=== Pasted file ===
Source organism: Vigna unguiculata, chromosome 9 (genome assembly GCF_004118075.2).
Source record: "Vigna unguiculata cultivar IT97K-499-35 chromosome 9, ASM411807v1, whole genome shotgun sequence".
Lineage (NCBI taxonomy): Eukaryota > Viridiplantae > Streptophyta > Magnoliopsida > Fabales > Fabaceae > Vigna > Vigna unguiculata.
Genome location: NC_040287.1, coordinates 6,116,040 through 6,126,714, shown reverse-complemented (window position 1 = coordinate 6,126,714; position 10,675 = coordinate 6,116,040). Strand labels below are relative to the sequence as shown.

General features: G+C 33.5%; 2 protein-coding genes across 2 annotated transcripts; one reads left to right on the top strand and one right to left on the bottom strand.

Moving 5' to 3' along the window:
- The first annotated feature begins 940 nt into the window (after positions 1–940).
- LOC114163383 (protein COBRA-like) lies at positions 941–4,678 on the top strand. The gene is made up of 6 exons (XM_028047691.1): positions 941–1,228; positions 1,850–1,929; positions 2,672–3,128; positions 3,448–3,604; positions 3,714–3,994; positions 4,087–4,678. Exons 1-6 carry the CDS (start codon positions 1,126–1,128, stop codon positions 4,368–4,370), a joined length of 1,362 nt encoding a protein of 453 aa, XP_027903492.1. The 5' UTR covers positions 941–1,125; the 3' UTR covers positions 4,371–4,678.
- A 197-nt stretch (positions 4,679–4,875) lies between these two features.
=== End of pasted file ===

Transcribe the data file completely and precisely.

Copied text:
Source organism: Vigna unguiculata, chromosome 9 (genome assembly GCF_004118075.2).
Source record: "Vigna unguiculata cultivar IT97K-499-35 chromosome 9, ASM411807v1, whole genome shotgun sequence".
Lineage (NCBI taxonomy): Eukaryota > Viridiplantae > Streptophyta > Magnoliopsida > Fabales > Fabaceae > Vigna > Vigna unguiculata.
Genome location: NC_040287.1, coordinates 6,116,040 through 6,126,714, shown reverse-complemented (window position 1 = coordinate 6,126,714; position 10,675 = coordinate 6,116,040). Strand labels below are relative to the sequence as shown.

General features: G+C 33.5%; 2 protein-coding genes across 2 annotated transcripts; one reads left to right on the top strand and one right to left on the bottom strand.

Moving 5' to 3' along the window:
- The first annotated feature begins 940 nt into the window (after positions 1–940).
- LOC114163383 (protein COBRA-like) lies at positions 941–4,678 on the top strand. The gene is made up of 6 exons (XM_028047691.1): positions 941–1,228; positions 1,850–1,929; positions 2,672–3,128; positions 3,448–3,604; positions 3,714–3,994; positions 4,087–4,678. Exons 1-6 carry the CDS (start codon positions 1,126–1,128, stop codon positions 4,368–4,370), a joined length of 1,362 nt encoding a protein of 453 aa, XP_027903492.1. The 5' UTR covers positions 941–1,125; the 3' UTR covers positions 4,371–4,678.
- A 197-nt stretch (positions 4,679–4,875) lies between these two features.